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BREAKING NEWS: California Supreme Court To Weigh In On Excess Insurer’s Standing To Sue Primary Insurer For Bad Faith Failure To Settle When Excess Insurer Contributes To A Settlement On Behalf Of The Insured

As we have previously reported, there is a split of authority in the California Court of Appeal as to whether an excess insurer has standing to sue a primary insurer for failure to settle a case within its limits when the excess insurer contributes to a settlement on behalf of the insured.

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Liability Risk Retention Act Preempts Alaska Statute Prohibiting Insurers From Seeking Reimbursement of Defense Fees

In Attorneys Liability Protection Society, Inc. v. Ingaldson Fitzgerald, P.C. (Sept. 23, 2016) 2016 WL 5335036, Attorneys Liability Protection Society (ALPS), a risk retention group chartered in Montana, provided malpractice insurance coverage to an Alaskan law firm, Ingaldson Fitzgerald, P.C.  A former client sued Ingaldson relating to the withdrawing of fees and costs against a retainer, alleging claims for restitution, reimbursement, disgorgement and conversion.

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Insurer Held Liable For Excess Of Limits Judgment Despite The Insurer’s Policy Limits Settlement Offer

In Barickman v. Mercury Casualty Company (July 25, 2016) 2 Cal.App.5th 508, an auto insurer which offered its full policy limits of $15,000 per person/$30,000 per accident to the two pedestrians injured when the intoxicated insured ran a red light and struck the claimants in a cross-walk was nonetheless held liable for a $3 million stipulated judgment against the insured.  The issue in the case was whether the insurer’s rejection of a modification to the settlement agreement requested by the claimants’ counsel was reasonable.

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SLAPP Happy: A String of Cases Addressing California’s Anti-SLAPP Statute

“SLAPP” is an acronym for “strategic lawsuit against public participation.”  (Equilon Enterprises v. Consumer Cause, Inc. (2002) 29 Cal.4th 53, 57.)   SLAPP suits are lawsuits that seek damages for making public statements and thus arguably designed to intimidate or silence parties.  Like many states, California has an “anti-SLAPP statute” (Code of Civil Procedure §425.16) that allows a defendant to seek an early dismissal of a SLAPP suit.  California’s anti-SLAPP statute states that “a cause of action against a person arising from any act of that person in furtherance of that person’s right of petition or free speech…shall be subject to a special motion to strike, unless the Court determines…there is a probability that the plaintiff would prevail on the claim.”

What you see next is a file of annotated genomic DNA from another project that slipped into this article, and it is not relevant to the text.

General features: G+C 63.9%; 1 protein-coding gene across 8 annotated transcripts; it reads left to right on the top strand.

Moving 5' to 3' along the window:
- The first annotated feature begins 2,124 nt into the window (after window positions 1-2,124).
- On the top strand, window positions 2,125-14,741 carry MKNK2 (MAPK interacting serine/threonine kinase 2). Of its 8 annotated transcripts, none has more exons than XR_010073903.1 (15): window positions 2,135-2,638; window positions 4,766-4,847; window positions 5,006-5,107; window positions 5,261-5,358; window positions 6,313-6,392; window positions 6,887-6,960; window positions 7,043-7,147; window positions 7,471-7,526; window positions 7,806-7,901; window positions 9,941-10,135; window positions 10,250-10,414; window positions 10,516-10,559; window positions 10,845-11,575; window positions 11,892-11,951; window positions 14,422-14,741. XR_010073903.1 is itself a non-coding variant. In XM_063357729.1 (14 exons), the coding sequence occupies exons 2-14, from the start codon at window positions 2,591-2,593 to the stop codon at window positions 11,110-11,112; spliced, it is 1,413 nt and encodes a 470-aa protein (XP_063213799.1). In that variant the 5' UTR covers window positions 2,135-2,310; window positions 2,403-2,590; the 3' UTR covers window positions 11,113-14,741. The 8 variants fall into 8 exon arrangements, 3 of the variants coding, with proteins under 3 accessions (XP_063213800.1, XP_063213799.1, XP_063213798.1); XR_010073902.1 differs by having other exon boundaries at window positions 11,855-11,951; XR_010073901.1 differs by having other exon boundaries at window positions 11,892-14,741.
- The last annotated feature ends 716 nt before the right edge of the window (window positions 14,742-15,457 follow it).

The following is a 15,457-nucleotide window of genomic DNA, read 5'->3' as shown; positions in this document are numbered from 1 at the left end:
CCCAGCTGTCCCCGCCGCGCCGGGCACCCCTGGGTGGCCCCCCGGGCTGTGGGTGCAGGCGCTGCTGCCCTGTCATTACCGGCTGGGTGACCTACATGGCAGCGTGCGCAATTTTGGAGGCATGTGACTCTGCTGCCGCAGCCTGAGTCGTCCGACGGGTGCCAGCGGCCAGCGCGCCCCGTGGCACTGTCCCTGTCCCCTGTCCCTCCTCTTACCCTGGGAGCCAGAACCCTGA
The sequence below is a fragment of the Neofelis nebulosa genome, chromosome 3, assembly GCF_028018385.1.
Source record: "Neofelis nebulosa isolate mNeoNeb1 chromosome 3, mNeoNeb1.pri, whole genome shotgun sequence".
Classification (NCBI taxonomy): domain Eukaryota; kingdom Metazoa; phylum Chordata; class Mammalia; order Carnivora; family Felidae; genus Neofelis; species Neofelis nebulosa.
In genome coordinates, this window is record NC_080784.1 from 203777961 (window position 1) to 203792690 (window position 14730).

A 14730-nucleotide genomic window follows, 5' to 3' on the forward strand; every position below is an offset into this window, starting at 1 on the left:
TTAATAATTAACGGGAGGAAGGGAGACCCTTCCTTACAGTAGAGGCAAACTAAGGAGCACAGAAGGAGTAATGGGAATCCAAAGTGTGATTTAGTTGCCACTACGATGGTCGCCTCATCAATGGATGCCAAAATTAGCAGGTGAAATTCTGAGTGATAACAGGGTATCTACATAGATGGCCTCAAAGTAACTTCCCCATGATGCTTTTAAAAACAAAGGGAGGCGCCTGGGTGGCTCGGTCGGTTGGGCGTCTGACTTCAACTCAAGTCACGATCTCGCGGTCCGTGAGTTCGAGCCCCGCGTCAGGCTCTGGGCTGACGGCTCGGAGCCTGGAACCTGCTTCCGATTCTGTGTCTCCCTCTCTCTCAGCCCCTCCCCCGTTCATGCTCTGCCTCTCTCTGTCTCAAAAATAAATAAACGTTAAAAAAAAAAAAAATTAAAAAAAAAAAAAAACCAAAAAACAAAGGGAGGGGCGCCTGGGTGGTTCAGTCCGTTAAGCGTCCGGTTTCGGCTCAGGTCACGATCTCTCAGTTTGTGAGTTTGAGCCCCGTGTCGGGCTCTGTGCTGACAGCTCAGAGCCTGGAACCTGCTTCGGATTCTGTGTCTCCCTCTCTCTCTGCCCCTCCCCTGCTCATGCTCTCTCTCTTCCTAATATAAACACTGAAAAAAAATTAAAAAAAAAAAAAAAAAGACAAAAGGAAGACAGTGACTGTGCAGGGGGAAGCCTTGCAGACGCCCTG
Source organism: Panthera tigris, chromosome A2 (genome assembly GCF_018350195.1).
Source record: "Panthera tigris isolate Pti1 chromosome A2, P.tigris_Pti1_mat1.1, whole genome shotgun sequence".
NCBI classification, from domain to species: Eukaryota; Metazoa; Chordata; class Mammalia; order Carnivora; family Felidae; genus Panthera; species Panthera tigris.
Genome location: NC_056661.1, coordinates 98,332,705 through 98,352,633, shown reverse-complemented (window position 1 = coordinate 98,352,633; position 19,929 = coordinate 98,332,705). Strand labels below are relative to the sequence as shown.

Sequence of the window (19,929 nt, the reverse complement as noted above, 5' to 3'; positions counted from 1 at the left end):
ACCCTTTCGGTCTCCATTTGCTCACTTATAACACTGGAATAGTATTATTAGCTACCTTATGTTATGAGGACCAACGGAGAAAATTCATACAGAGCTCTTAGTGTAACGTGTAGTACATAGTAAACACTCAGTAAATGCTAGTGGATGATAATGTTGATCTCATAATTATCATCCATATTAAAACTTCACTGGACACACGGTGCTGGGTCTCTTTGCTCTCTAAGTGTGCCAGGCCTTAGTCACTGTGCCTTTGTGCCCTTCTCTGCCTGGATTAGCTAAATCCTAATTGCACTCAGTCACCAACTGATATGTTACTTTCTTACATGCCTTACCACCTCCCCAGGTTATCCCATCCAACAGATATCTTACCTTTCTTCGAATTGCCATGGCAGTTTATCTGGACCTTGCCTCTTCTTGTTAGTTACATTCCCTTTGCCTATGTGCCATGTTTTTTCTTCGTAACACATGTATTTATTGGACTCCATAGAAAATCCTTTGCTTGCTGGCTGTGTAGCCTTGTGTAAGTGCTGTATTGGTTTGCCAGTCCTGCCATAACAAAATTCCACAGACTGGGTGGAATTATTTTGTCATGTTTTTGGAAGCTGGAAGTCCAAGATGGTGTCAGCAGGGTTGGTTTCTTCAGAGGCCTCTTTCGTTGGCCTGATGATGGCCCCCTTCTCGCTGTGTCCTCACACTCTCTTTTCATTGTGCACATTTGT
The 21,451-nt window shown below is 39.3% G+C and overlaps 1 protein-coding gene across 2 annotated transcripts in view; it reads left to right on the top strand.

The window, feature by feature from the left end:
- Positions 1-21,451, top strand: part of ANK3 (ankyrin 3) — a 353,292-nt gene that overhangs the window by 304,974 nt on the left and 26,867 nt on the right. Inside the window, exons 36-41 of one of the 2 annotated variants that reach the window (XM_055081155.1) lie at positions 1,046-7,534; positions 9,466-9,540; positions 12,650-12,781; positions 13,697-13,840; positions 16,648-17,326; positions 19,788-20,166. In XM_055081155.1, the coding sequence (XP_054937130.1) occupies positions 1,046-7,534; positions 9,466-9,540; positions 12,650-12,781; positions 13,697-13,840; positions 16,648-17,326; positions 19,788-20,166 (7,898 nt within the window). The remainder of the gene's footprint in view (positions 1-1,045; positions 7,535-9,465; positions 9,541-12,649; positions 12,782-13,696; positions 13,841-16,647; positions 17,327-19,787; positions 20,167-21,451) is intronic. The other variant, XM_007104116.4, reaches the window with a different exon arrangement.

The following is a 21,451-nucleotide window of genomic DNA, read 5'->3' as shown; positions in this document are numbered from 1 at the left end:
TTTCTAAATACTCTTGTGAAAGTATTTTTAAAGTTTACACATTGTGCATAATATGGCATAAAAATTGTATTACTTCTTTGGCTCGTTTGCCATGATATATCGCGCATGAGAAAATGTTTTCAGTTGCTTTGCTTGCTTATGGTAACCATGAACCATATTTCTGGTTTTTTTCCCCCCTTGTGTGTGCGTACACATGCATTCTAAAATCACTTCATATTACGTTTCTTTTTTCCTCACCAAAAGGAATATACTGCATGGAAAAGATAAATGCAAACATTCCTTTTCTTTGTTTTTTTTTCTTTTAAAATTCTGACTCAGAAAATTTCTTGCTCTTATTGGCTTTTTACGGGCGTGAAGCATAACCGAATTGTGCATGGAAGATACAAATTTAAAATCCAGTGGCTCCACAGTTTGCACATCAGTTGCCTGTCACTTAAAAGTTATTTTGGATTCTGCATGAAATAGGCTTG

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Ace American Insurance Company v. Fireman’s Fund Insurance Company, 2016 WL 4156686 (August 5, 2016): Primed for Review by the California Supreme Court

A few months ago, we highlighted a split of authority in California on whether an excess insurer can settle a case the primary insurer failed to settle within primary limits and pursue an equitable subrogation action against the primary insurer for the amount paid in excess of the primary limits.  (November 18, 2015, When May An Excess Liability Insurer Sue A Primary Insurer For Failing To Settle A Claim.

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California Supreme Court Allows Post-Verdict Brandt Fee Award To Be Used In Analyzing Constitutionality of Punitive Damages Award

In Nickerson v. Stonebridge Life Ins. Co., 203 Cal.Rptr. 3d 23, 16 Cal. Daily Op. Serv. 6028 (June 9, 2016), the California Supreme Court reversed an appellate court decision and held that a post-verdict award of compensatory damages should be included in calculating the proper size of a punitive damages award, even though the jury had not been advised of those damages at the time it reached its verdict.  The decision required the Court to navigate the case law imposing constitutional limits on the size of punitive damages awards and California case law allowing the recovery of attorneys’ fees as compensatory damages in insurance bad faith cases, as originally set forth in Brandt v. Superior Court, 37 Cal.3d 813 (1985).